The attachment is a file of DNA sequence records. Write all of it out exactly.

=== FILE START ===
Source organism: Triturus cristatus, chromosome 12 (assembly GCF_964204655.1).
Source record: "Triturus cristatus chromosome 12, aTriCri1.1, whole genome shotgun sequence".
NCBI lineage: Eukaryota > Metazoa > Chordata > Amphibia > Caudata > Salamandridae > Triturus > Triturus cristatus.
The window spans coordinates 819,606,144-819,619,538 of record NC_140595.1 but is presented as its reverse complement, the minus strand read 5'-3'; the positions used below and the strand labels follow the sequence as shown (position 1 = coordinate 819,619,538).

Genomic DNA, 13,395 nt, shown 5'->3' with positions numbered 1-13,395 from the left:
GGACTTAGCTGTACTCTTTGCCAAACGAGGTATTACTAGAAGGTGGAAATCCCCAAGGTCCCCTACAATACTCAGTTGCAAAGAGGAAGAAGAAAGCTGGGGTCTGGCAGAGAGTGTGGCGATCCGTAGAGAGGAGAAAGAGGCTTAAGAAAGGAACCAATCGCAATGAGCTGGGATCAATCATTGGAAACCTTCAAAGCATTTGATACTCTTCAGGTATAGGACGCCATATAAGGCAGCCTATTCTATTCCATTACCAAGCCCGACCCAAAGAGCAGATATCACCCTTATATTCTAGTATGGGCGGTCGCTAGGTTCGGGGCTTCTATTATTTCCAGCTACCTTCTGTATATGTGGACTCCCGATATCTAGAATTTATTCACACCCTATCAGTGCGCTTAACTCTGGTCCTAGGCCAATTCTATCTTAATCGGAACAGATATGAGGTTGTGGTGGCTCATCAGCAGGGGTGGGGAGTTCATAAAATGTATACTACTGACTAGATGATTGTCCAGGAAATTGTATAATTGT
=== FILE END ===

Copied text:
Source organism: Triturus cristatus, chromosome 12 (assembly GCF_964204655.1).
Source record: "Triturus cristatus chromosome 12, aTriCri1.1, whole genome shotgun sequence".
NCBI lineage: Eukaryota > Metazoa > Chordata > Amphibia > Caudata > Salamandridae > Triturus > Triturus cristatus.
The window spans coordinates 819,606,144-819,619,538 of record NC_140595.1 but is presented as its reverse complement, the minus strand read 5'-3'; the positions used below and the strand labels follow the sequence as shown (position 1 = coordinate 819,619,538).

Genomic DNA, 13,395 nt, shown 5'->3' with positions numbered 1-13,395 from the left:
GGACTTAGCTGTACTCTTTGCCAAACGAGGTATTACTAGAAGGTGGAAATCCCCAAGGTCCCCTACAATACTCAGTTGCAAAGAGGAAGAAGAAAGCTGGGGTCTGGCAGAGAGTGTGGCGATCCGTAGAGAGGAGAAAGAGGCTTAAGAAAGGAACCAATCGCAATGAGCTGGGATCAATCATTGGAAACCTTCAAAGCATTTGATACTCTTCAGGTATAGGACGCCATATAAGGCAGCCTATTCTATTCCATTACCAAGCCCGACCCAAAGAGCAGATATCACCCTTATATTCTAGTATGGGCGGTCGCTAGGTTCGGGGCTTCTATTATTTCCAGCTACCTTCTGTATATGTGGACTCCCGATATCTAGAATTTATTCACACCCTATCAGTGCGCTTAACTCTGGTCCTAGGCCAATTCTATCTTAATCGGAACAGATATGAGGTTGTGGTGGCTCATCAGCAGGGGTGGGGAGTTCATAAAATGTATACTACTGACTAGATGATTGTCCAGGAAATTGTATAATTGT